Although the suggestion of further stories and further mysteries is delicious, it is also a distraction from the major narrative in the novel. The defeat of Mr. Resurrected Cult Serial Killer (Okay, he does have a name--John Hobbes, also called Naughty John and the Pentacle Killer) is pretty anticlimactic considering that all the events up to that point have led to his destruction. Evie has a face off with him, there's some scary stuff, a bit of uncertainty--will Evie be his final victim?--then Evie routes him and he's crushed to dust. Cough. Cough. Bye, bye, serial killer dude. Then, the book just keeps chugging along with hints of some future menace even badder than Naughty John. For me, these cryptic droppings kind of took away from the Naughty John plot, and I think the showdown between him and Evie could have been more climactic.
The novel's real prize is its romp through 1920's New York. The reader gets a real sense of life during the Roaring Twenties, and it's obvious Bray did a lot of research into the time period. We get the Zeigfeld Follies, speakeasies, flapper fashion, eugenics, the Harlem Renaissance, and all that jazz. Some of it is a bit overkill, such as when Memphis mentions several Harlem poets and writers who are well-known today. On the other hand, for a large part of the target audience--teenagers--this will probably be their first introduction to the culture of the 20's, so I guess I can forgive Bray's overindulgence in naming nearly everyone and everything associated with the time period.
Overall, a whole lotta fun, this one. Dig in. It's all jake.
It's an edict: good writers don't tell; they show. It's probably what your English teachers told you. "Now, now, generic writing pupil. Good writers don't just tell you. They show. Illustrate it with language. Use examples."
It's been my conundrum this past week: how do I show that Meg, the character in my novel, is unsure about her relationship with her boyfriend and that one of the reasons she stays with him is out of gratitude? There, that was easy enough to write out, but, "Uh-uh," says my inner writing teacher. "Not so fast, writing pupil. You can't spell it out so easily for the reader. You have to be more subtle. Your reader will appreciate it." *Sigh* So that means I have to think up anecdotes that will illuminate the dynamics of Meg and Henry's relationship.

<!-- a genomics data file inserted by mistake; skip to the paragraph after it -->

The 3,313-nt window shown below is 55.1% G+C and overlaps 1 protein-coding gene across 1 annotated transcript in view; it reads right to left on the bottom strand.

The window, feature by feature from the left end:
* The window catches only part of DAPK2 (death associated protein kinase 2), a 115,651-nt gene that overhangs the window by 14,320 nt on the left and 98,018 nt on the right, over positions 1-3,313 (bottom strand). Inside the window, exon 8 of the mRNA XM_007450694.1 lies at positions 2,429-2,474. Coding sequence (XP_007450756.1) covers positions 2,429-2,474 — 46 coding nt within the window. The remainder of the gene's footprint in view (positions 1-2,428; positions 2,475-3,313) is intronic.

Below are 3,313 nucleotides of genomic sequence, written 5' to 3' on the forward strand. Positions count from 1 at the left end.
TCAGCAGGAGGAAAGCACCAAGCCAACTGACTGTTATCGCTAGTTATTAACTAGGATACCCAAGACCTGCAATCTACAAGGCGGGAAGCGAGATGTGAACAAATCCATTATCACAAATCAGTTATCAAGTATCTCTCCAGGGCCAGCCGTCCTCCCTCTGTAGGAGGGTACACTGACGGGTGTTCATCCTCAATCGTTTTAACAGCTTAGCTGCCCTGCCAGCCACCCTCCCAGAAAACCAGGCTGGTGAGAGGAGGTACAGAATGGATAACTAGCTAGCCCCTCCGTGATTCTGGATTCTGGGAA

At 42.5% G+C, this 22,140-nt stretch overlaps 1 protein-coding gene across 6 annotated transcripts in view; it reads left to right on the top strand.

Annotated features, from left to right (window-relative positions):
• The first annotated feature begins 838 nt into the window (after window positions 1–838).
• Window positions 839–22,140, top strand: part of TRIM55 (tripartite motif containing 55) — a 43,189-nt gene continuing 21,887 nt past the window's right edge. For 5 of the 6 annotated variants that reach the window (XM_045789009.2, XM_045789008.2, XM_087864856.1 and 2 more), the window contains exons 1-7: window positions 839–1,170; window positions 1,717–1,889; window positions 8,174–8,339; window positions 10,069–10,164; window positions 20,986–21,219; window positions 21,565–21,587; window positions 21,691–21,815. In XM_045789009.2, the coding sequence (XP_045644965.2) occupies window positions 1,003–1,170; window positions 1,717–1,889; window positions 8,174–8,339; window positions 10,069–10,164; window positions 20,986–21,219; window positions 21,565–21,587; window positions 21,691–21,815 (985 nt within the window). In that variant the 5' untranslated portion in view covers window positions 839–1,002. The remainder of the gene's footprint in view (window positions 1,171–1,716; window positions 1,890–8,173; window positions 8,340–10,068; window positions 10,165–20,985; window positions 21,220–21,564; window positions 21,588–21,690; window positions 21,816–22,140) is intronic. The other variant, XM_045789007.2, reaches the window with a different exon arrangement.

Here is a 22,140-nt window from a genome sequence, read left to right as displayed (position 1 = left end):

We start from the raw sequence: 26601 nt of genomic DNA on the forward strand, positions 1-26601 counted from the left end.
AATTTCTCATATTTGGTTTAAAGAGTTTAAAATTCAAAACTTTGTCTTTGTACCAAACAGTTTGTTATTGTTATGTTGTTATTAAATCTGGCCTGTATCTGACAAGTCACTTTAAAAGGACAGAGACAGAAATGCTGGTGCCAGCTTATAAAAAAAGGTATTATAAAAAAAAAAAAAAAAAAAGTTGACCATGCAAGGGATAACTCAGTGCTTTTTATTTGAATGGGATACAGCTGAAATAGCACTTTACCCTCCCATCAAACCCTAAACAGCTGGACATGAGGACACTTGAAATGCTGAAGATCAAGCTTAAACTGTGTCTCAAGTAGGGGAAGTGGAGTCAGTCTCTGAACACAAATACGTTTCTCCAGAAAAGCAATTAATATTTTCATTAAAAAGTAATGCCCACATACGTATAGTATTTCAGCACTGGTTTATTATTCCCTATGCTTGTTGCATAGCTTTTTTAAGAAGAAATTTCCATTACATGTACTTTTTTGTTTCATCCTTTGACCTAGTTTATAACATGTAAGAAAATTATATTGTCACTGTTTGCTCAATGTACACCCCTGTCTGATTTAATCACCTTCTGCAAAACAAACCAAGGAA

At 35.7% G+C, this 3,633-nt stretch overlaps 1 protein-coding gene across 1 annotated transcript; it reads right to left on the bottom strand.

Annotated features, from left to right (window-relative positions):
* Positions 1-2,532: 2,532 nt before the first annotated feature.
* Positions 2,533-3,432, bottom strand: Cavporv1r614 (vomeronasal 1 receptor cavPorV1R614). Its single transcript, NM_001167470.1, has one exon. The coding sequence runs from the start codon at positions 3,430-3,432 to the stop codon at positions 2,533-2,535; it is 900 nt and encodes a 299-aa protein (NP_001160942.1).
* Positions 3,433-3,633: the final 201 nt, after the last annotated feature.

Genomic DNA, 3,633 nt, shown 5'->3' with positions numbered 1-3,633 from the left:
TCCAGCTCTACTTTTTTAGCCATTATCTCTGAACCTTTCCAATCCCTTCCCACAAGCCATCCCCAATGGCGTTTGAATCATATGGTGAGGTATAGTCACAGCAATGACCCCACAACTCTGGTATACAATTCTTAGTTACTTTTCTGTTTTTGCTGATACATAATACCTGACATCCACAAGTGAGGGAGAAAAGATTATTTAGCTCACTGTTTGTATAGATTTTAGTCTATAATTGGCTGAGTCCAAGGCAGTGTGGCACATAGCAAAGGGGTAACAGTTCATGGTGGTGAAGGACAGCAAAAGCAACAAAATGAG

Good writers are able to invest these little anecdotes with poignancy. They dream up episodes that will resonate with readers. Really good writers are able to communicate the depths of a person's psyche, the motives behind a person's actions in just a few words. Bare naked descriptions. Unfortunately, I tend to be a bit verbose in my writing. I start out with a scene that I think will cover two pages, and it ends up being twenty. Why write ten words when you could write thirty-five?
But that was not actually my dilemma, not this go around. My problem was thinking up a magical story that would give insight into Meg and how she interacted with Henry.
So I've kept an eye out for examples the past several days, and lucky me, I came up with two.
The Father through the Window